Established Methods

  • John Goodpasture presents an interesting bar chart displaying relative priority of key project attributes (he calls them influencers and discriminators) from the client’s perspective.
  • Elizabeth Harrin interviews Emma Seaton-Smith, who has been nominated for the 2017 Rising Stars award in technology sponsored by the Times of London.
  • Cornelius Fichtner interviews Jordan Kyriakidis, who says that we have the technology to improve the quality of our project requirements. Just 33 minutes, safe for work.
  • Elise Stevens interviews change leader Cassie Kowaltzke on how to exercise strong stakeholder engagement during business transformation. Just over 14 minutes, safe for work.
  • Alexis Devinin tutors us on the preparation of first-cost estimates as used in engineering projects.
  • Glen Alleman deconstructs the #NoEstimates manifesto presented at a recent Agile conference in Nashville, TN.

Agile Methods

  • Stefan Wolpers curates his weekly round-up of all things Agile, from the necessity of experimentation to the State of Agile report, to why brainstorming sucks as an ideation tool.
  • Mike Cohn lists eight behavior recommendations that might help you become the Scum Master your team needs.
  • Johanna Rothman continues her series on defining “scaling” Agile, with a look at creating Agile product development capabilities.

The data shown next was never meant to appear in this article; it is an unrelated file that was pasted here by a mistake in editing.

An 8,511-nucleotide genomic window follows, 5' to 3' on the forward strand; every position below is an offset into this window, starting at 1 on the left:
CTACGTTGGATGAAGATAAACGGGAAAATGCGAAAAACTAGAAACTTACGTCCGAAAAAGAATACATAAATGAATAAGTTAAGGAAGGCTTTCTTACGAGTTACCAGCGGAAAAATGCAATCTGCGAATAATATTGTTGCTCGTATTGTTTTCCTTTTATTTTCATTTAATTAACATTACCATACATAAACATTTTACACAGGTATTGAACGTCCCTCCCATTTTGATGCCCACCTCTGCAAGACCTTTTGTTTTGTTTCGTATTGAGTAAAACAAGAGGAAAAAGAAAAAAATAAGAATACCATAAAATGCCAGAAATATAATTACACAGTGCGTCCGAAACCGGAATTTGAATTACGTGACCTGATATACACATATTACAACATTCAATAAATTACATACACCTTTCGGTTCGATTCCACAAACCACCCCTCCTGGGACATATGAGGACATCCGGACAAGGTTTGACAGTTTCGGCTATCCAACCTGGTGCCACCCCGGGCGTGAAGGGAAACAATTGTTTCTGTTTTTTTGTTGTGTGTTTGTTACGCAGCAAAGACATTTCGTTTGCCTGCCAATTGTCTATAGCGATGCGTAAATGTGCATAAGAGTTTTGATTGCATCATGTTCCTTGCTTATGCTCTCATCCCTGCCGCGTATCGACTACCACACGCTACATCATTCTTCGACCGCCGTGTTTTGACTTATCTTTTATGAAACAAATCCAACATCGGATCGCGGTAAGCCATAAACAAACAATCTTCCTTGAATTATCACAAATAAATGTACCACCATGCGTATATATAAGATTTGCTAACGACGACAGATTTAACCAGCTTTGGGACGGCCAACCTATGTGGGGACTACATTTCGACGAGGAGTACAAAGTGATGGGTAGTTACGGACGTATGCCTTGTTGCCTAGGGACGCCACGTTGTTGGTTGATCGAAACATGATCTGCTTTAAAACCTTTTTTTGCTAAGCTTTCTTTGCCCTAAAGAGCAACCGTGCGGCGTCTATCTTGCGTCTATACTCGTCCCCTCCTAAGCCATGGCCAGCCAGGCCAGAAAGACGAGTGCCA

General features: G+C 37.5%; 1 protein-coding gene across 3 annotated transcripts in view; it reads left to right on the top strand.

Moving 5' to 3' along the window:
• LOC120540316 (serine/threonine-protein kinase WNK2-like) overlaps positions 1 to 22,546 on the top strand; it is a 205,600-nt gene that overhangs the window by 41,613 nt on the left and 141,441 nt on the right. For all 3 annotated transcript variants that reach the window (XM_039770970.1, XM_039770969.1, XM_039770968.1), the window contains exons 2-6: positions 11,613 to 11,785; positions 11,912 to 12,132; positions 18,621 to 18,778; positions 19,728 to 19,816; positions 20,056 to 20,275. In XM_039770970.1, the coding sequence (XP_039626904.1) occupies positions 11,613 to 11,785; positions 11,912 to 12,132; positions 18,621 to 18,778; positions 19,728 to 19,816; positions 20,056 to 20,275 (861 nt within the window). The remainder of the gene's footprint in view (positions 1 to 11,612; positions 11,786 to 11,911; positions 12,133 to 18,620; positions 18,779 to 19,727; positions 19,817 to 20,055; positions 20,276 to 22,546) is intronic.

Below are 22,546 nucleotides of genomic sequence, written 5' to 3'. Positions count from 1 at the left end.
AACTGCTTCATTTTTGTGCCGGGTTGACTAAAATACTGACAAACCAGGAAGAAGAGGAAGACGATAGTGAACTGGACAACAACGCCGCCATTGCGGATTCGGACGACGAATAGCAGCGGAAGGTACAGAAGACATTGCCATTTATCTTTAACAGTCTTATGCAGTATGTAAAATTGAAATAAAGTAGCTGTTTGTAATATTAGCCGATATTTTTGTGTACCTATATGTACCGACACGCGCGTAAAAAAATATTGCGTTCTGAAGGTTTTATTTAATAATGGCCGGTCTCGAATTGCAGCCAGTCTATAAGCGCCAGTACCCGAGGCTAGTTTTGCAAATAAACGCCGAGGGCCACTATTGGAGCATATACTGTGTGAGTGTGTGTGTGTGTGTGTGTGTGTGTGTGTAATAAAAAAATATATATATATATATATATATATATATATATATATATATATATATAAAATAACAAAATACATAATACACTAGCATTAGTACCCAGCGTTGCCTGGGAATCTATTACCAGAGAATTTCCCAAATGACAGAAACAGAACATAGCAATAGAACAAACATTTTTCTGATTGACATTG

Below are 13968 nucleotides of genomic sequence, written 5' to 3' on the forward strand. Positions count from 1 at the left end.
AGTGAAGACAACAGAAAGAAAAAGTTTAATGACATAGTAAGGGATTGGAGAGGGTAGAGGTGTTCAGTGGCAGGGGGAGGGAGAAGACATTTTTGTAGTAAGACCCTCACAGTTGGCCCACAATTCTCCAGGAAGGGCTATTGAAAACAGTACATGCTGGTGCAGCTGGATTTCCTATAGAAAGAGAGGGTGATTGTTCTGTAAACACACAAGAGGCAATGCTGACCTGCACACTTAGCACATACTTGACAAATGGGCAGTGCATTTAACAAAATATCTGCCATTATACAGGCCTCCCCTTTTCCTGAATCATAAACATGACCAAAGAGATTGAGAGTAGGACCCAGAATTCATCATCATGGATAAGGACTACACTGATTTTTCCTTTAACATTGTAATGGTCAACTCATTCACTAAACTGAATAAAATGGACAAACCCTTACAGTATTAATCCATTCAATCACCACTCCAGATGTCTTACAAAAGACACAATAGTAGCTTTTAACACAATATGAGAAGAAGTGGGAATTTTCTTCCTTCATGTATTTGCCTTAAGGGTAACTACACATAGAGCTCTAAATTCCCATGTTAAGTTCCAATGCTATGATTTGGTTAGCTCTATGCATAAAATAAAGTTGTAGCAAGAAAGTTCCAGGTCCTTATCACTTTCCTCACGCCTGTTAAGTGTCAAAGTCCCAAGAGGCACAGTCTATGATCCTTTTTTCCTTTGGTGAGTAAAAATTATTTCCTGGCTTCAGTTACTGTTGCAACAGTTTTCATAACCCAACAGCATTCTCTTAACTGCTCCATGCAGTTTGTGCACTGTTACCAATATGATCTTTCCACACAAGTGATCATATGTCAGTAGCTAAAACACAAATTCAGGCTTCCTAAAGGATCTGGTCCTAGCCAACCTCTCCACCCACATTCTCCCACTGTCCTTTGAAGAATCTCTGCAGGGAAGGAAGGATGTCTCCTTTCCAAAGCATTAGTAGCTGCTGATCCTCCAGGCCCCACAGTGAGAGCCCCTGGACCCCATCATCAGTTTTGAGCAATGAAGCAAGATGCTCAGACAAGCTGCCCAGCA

• George Pitagorsky notes the commonalities among the various Agile “denominations.”
  • The Clever PM contemplates the balance between agility and strategy.
  • Peter Borsella and Hubert Smits describe “potentially shippable” as it pertains to non-software products.

Applied Leadership

  • Art Petty contrasts two managers he once worked for at the same time, with two wildly different approaches to decision making.
  • Nancy Settle-Murphy sensitizes us to the problems that can arise from cultural differences in globally distributed teams.
  • Alex Puscasu suggests we encourage functional (as opposed to dysfunctional) conflict and critical debate within our project teams.
  • Mike Clayton explains the Transactional Analysis model of interpersonal communication. Just under six minutes, safe for work.

Technology, Techniques, and Human Behavior

  • Rich Maltzman notes the growing trend to repair, re-purpose, and re-use electronic devices as encouraged by a movement called “Restart Parties.”
  • Jay Bennett reports on Moon Express and Rocket Lab’s use of 3D printers to create a booster vehicle and lander for the first Lunar landing by a private company. Target: December 2017.
  • Evan Koblentz explains why so many transaction processing software applications are still written and maintained in COBOL: it just runs faster.

Working and the Workplace

  • Lisette Sutherland interviews writer Sue Thomas on finding the balance between nature and technology. Just 35 minutes, safe for work.
  • Suzanne Lucas highly recommends that you take a lunch break. If not for yourself, then for the sake of the restaurant business.
  • Bertrand Duperrin notes that a focus on the employee experience comes after refinement of the customer experience—and that’s a good thing.


New PM Articles for the Week of May 22 – 28